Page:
Hillary continues her ‘bitter’ assault

Democratic presidential candidate Hillary Clinton blasted her rival Barack Obama during a debate Sunday, accusing him of being “elitist” and “patronizing”.

Clinton again seized on a controversy sparked off by Obama’s comments about working class voters.

Obama, she said, was “elitist, out of touch, and frankly patronizing” for having labelled struggling working class voters “bitter.”

Pennsylvania could sway super delegates

The outcome of the Democratic presidential primary in Pennsylvania, pitting Hillary Clinton against Barack Obama April 22, could sway undecided “super-delegates” now expected to decide who gets the party’s nod.

Bitter words in a bitter campaign

Democratic Presidential contender Hillary Rodham Clinton says words don’t matter in an election campaign — unless those words provide fodder to attack an opponent and she and presumptive Republican nominee John McCain are teaming up to try and make Barack Obama pay for his "bitter" words about small-town voters.

Is Barack Obama a snob?

In the midst of an assault from his rivals, a defensive Barack Obama said Friday that many working-class Americans are angry and bitter over economic inequalities and have lost faith in Washington — and, as a result, vote on the basis of other issues such as gun protections or gay marriage.

Obama gaining on Clinton in PA

Democratic presidential contender Hillary Clinton leads Barack Obama by 6 points among likely Pennsylvania Democratic primary voters but he is chipping away at her lead, according to a Quinnipiac University poll released on Tuesday.

With two weeks to go until the state’s April 22 primary, Clinton has a 50 percent to 44 percent lead, the poll found.

Chelsea Clinton and the ‘other woman’

Chelsea Clinton is spending long days on the campaign trail telling college crowds about her mother’s positions on everything from health care and student-loan costs to the Darfur crisis and gay rights.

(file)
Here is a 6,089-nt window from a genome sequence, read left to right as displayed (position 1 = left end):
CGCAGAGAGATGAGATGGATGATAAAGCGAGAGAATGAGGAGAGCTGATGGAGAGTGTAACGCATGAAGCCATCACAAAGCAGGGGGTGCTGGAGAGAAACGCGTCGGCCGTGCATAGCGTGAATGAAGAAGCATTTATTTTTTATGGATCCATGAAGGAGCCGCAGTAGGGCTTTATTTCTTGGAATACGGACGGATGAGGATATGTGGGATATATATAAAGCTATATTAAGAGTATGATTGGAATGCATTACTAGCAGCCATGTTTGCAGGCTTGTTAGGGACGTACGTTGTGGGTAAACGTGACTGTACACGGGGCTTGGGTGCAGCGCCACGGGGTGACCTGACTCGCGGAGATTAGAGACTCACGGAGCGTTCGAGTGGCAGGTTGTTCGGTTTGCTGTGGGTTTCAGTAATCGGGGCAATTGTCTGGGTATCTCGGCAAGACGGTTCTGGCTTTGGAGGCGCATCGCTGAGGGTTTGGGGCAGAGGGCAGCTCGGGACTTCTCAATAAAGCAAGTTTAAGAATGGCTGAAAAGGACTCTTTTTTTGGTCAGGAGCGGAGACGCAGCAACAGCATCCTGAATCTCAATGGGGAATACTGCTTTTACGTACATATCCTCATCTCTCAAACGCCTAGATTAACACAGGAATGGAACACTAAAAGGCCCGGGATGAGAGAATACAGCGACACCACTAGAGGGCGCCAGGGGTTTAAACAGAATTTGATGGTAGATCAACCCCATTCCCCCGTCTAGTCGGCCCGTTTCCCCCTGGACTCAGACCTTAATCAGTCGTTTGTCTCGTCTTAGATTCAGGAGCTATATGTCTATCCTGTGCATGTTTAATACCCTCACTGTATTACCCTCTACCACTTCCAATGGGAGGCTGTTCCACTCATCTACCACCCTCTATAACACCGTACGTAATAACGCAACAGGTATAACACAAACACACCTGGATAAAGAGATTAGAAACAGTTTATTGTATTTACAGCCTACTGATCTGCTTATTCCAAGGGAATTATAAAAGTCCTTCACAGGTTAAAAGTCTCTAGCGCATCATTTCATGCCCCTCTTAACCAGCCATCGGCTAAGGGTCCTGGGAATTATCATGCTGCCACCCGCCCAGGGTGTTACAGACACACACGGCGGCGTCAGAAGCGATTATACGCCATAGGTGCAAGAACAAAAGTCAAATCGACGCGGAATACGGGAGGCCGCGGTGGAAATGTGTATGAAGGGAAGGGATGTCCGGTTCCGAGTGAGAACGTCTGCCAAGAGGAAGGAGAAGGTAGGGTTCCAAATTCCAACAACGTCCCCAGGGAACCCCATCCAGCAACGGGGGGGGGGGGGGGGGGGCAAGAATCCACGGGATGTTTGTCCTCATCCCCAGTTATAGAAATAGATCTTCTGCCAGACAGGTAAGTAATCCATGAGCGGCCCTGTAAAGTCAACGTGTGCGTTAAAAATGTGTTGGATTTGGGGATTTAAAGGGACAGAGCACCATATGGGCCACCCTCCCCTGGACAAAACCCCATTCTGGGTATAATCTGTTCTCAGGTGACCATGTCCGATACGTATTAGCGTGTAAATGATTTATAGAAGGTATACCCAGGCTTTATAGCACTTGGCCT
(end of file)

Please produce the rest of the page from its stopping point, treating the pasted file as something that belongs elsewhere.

But there is one subject she will not discuss — “The Other Woman.”

Voter fatigue sets in

Until about 2-1/2 weeks ago, Ed Soto used to get home from work, turn on the TV and watch CNN into the night for the latest political news.

About now, he’s sick of it.

“I don’t agree with a lot of the assessments that are being made,” said Soto, 22. “A lot of the commentators on TV, they’re getting on my nerves, and I’m tired of hearing ‘the best political team on television.’ ”

Technology is changing political polling

Your home phone rings, but you don’t pick up because you don’t recognize the number that flashes on your caller ID. Or maybe you abandoned your landline months ago because it’s more economical to use your cell phone.

The bizarre web of politics

Women splashing their faces with mini-John McCains.

A 4-foot-tall cross-dressing Chilean Hillary Clinton impersonator grooving to the sound of Hillary Duff.

Topless Barack Obama sharing the beach with a bikini-clad model.

This is the future — actually the present — of American politics.

Can Clinton survive latest campaign setbacks?

Hillary Clinton’s uphill quest to beat Barack Obama to the Democratic presidential nomination was reeling Monday after her top aide Mark Penn quit over a firestorm sparked by his lobbying ties to Colombia.